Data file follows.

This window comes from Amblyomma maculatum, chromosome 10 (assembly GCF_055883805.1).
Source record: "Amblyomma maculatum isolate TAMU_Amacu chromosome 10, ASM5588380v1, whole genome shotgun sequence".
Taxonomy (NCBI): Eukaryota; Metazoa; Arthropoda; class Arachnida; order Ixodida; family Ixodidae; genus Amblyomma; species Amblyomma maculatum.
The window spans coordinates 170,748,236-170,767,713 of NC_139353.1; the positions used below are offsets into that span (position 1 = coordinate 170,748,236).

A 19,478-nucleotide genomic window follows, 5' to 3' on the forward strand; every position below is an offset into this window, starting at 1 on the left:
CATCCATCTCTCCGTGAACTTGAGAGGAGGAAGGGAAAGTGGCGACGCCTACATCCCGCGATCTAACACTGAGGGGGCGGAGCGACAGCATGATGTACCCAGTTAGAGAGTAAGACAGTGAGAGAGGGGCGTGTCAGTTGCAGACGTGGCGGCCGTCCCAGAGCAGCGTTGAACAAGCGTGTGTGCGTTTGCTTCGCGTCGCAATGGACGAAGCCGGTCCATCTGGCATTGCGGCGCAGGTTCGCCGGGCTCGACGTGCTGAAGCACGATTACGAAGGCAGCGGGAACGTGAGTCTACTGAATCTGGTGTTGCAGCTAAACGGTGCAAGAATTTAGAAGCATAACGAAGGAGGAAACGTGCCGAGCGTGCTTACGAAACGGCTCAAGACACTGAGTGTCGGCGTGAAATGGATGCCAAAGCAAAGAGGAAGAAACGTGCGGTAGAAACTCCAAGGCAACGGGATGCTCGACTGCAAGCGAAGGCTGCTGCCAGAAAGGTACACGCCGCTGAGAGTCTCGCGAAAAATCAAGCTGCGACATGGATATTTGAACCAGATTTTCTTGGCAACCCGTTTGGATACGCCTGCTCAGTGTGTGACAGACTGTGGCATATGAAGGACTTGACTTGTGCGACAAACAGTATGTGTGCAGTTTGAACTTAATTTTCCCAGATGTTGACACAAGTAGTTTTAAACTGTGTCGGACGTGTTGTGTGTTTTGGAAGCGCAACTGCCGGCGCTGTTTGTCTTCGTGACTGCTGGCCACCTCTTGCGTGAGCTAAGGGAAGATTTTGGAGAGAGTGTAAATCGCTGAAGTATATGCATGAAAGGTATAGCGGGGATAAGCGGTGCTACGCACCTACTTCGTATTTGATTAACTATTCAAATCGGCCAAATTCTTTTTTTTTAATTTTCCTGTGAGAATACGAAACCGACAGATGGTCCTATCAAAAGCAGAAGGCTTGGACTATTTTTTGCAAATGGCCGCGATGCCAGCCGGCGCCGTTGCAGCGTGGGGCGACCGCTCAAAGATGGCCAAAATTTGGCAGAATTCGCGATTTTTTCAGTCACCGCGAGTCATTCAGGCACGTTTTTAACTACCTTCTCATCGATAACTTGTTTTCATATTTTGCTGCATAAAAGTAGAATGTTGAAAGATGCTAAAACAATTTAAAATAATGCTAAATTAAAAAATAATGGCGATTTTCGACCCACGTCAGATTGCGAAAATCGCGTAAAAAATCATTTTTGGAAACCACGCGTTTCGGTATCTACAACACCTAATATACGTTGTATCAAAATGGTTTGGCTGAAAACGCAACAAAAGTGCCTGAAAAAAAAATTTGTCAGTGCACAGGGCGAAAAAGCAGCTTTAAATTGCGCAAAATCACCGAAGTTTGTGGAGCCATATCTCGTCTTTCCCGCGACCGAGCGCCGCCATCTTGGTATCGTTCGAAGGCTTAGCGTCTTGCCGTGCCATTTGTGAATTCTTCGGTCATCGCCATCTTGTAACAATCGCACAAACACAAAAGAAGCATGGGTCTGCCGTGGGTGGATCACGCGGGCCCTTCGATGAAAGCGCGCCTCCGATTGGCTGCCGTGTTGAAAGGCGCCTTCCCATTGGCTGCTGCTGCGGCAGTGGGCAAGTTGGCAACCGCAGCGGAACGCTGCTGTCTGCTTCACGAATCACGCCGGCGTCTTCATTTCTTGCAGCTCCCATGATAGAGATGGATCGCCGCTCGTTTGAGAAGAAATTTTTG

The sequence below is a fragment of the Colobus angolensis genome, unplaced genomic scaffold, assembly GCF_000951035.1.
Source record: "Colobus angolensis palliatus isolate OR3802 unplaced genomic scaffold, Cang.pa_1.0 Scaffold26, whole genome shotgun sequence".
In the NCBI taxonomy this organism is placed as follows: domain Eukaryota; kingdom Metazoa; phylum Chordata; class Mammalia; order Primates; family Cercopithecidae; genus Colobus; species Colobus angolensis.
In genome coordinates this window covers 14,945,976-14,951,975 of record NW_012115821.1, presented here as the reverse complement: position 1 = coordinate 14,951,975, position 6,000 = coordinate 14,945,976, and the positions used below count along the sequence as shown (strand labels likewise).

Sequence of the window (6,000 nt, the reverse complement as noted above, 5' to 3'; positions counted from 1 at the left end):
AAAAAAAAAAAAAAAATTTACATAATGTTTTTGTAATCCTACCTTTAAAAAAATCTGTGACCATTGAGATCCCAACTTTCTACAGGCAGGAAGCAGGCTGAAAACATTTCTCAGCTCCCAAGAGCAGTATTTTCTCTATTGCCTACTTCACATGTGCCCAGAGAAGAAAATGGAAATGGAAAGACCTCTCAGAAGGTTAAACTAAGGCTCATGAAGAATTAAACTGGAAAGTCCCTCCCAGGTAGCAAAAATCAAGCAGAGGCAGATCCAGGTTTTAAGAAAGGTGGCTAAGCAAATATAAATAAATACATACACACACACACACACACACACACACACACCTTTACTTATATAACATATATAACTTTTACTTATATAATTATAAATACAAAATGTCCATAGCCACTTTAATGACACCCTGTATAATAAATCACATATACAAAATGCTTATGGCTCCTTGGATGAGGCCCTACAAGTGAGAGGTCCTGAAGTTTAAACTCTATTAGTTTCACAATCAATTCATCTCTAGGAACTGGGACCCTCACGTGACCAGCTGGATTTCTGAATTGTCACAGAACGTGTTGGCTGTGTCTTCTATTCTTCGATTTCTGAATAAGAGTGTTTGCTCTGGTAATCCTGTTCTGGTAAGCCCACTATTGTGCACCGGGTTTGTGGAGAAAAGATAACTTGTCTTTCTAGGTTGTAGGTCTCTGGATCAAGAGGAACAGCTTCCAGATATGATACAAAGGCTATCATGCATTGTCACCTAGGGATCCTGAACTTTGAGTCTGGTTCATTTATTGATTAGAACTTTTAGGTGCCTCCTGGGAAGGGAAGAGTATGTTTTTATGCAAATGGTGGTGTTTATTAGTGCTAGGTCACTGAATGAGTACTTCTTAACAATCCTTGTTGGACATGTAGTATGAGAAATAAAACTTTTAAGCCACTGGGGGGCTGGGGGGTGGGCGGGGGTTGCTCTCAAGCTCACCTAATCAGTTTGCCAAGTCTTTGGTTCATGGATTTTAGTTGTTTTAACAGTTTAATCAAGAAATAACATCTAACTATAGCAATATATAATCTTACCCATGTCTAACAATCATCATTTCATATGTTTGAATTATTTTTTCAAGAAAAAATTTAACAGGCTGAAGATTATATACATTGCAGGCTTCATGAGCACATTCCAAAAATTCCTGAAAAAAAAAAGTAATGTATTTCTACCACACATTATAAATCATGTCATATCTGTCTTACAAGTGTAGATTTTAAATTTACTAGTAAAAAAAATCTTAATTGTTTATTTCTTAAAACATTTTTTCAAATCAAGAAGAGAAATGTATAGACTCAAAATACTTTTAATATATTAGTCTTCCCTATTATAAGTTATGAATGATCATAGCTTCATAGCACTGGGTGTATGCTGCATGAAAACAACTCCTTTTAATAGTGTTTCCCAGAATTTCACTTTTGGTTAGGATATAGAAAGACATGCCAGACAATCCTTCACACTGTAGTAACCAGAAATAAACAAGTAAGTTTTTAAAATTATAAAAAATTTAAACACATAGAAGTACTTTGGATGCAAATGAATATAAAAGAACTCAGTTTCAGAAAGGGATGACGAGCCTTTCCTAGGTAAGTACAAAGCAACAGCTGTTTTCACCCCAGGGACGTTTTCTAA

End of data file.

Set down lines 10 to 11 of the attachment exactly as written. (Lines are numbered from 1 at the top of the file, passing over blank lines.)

In genome coordinates this window covers 14,945,976-14,951,975 of record NW_012115821.1, presented here as the reverse complement: position 1 = coordinate 14,951,975, position 6,000 = coordinate 14,945,976, and the positions used below count along the sequence as shown (strand labels likewise).

Sequence of the window (6,000 nt, the reverse complement as noted above, 5' to 3'; positions counted from 1 at the left end):